It works in the film though. Now, a big part of that is that like Doctor Strange's original origin story, the movie is a single entity, a single story and the needed character growth to make him into a hero is the central story and is resolved in one sitting. In today's serial comics, that type of story is one long, drawn out process. Unless you buy a collected trade, it can take months to get that resolution. Nowadays, such character flaws seem to be actually required in the comics, so you may never get that resolution or you can be sure there will be plenty of back-sliding and bringing it up again every time a writer runs out of ideas. Sorta like poor Henry Pym, where his character flaws have been allowed to grow and over-shadow everything that once made the characters actual heroes. But, movies are different entities from comics and one should expect there to be differences, just as there should be some reasonable faithfulness as well. Plus, extra leeway has to be given when adapting something like Spider-man, Iron Man or X-men to film as you're dealing with characters and stories that are 40 plus years old with hundreds of stories, creators and little revisions here and there over the years. It's a lot of continuity to have to shuffle through to choose what to put up on the screen.
So, it's cool that we see a take on the original gray armor, but the red and gold armor reflects his current armor and none of the dozen or so changes in between. We have Happy Hogan, but he's downplayed in favor of the Jim Rhodes and the possible romance of Pepper Potts. We have SHIELD agents, how cool is that? So, they changed the race of Nick Fury, so what? It's neither here nor there. Personally, as much as I like Samuel L. Jackson, him as Fury is about the same as hiring DeNiro to play a tough guy gangster, or Jack Nicholson to play someone on the edge of being a complete whacko. I don't see the character Nick Fury, I just see a standard variation of Jackson. It is one of those changes that irks a little, because there's no reason an actor of the proper race couldn't have been found to play Fury. Or to call Jackson's character Bridge, Gabriel Jones, or someone new. After all Fury didn't start off as head of SHIELD, he was and really would be best as the ultimate kicking butt agent.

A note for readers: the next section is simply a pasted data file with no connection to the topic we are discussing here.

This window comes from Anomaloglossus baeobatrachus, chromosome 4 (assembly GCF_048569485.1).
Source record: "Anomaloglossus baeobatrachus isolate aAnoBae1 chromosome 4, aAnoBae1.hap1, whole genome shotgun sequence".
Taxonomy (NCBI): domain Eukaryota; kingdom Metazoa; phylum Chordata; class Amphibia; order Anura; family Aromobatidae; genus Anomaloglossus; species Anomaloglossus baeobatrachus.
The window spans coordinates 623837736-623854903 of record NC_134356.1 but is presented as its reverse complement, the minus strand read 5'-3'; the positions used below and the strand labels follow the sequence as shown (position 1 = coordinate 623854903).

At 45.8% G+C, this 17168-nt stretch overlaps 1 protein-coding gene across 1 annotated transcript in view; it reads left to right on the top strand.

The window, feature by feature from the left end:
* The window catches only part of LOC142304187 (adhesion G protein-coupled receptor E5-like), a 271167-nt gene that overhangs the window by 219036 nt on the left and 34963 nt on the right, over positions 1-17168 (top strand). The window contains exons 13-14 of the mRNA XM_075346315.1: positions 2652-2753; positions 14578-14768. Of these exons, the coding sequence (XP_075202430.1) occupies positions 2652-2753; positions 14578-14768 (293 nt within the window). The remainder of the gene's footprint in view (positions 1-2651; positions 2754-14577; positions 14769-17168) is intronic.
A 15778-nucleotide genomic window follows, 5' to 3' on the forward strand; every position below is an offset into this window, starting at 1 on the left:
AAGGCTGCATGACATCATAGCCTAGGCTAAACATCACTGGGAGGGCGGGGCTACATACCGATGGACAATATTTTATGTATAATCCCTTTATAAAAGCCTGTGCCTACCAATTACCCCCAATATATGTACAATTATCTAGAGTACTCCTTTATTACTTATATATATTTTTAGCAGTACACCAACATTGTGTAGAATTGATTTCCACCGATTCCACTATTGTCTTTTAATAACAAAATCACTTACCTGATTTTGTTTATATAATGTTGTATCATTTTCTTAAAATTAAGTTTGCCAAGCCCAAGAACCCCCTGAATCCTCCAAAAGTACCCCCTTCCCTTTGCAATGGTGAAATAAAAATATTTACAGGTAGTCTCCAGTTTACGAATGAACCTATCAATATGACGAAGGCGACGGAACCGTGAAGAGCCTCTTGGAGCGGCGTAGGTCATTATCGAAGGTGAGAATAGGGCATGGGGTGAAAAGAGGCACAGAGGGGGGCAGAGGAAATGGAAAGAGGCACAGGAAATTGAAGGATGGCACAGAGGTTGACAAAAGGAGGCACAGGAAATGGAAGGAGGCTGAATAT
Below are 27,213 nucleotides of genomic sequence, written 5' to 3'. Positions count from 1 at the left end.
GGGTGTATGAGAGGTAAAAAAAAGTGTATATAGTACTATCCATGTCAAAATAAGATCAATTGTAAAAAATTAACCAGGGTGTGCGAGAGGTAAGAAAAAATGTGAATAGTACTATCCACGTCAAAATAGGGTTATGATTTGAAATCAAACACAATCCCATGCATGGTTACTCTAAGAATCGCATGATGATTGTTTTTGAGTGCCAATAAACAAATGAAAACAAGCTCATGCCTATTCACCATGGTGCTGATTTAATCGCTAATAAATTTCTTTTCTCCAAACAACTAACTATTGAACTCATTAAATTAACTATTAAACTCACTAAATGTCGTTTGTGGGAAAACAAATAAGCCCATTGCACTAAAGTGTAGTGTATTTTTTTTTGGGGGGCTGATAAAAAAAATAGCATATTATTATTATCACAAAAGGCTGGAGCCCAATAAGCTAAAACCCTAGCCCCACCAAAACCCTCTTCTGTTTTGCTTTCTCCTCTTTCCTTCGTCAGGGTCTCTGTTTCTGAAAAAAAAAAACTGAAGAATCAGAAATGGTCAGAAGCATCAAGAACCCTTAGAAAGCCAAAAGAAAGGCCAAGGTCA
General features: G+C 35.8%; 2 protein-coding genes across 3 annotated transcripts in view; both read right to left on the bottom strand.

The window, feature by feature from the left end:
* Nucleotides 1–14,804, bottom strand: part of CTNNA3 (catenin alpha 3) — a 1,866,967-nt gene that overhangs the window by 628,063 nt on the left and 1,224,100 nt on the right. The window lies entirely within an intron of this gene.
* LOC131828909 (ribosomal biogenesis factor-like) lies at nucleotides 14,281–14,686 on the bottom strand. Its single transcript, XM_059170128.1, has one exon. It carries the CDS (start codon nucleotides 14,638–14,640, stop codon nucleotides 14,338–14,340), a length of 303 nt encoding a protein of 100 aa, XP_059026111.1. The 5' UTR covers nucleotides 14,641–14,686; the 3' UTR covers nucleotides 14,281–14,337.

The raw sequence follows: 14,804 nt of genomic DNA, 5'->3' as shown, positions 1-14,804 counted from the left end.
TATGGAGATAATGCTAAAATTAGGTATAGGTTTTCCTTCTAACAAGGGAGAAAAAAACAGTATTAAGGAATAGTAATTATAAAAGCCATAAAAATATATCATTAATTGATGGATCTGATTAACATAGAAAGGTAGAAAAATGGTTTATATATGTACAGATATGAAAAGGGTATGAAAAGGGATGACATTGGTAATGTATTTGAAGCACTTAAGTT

Robert Downey, Jr does a great job as the conflicted Stark. He makes the character that should be an unredeeming jerk come off as being quite affable in many regards. All the little necessary tidbits from the comics are there. Guess it would have been just a little too cutesy to name the SHIELD agent Sitwell. I'm hoping that in the next one, maybe we'll get the Mandarin. There seemed to be quite a few little references. The group the Warlord was part of was called Ten Rings and both he and Stane did wear predominant rings. It'd be cool to see there was a further mastermind behind it all.
American Dream: Basically a female Captain America from Tom Defalco's MC2 universe. I liked it a lot. I couldn't have told you much about the character as she's at best been a sporadic supporting character, serving mostly as backdrop to Spider-Girl for the last several years. Yet DeFalco totally delivers on a 1st issue comic. You're introduced to the characters and told as much as you're needed as you go along. The story is retro in that it's a hero who seems to have everything together as a superhero, but whose personal life has taken a backseat to the heroic one too often. As a superhero, she actually fights crime and isn't above investigating something more street-level such as the disappearance of some immigrants. While there are a pair of criminals that are targeting her because she's part of this world's Avengers, her focus isn't fighting criminals that happen to be targeting her. The writing does have one flaw. Defalco's weakness is dialogue and there's a bit here that too often happened in the past. In a sequence of panels and pages, the action clearly takes only a couple of seconds, but American Dream is able to give a running commentary in those seconds that clearly would take a couple of minutes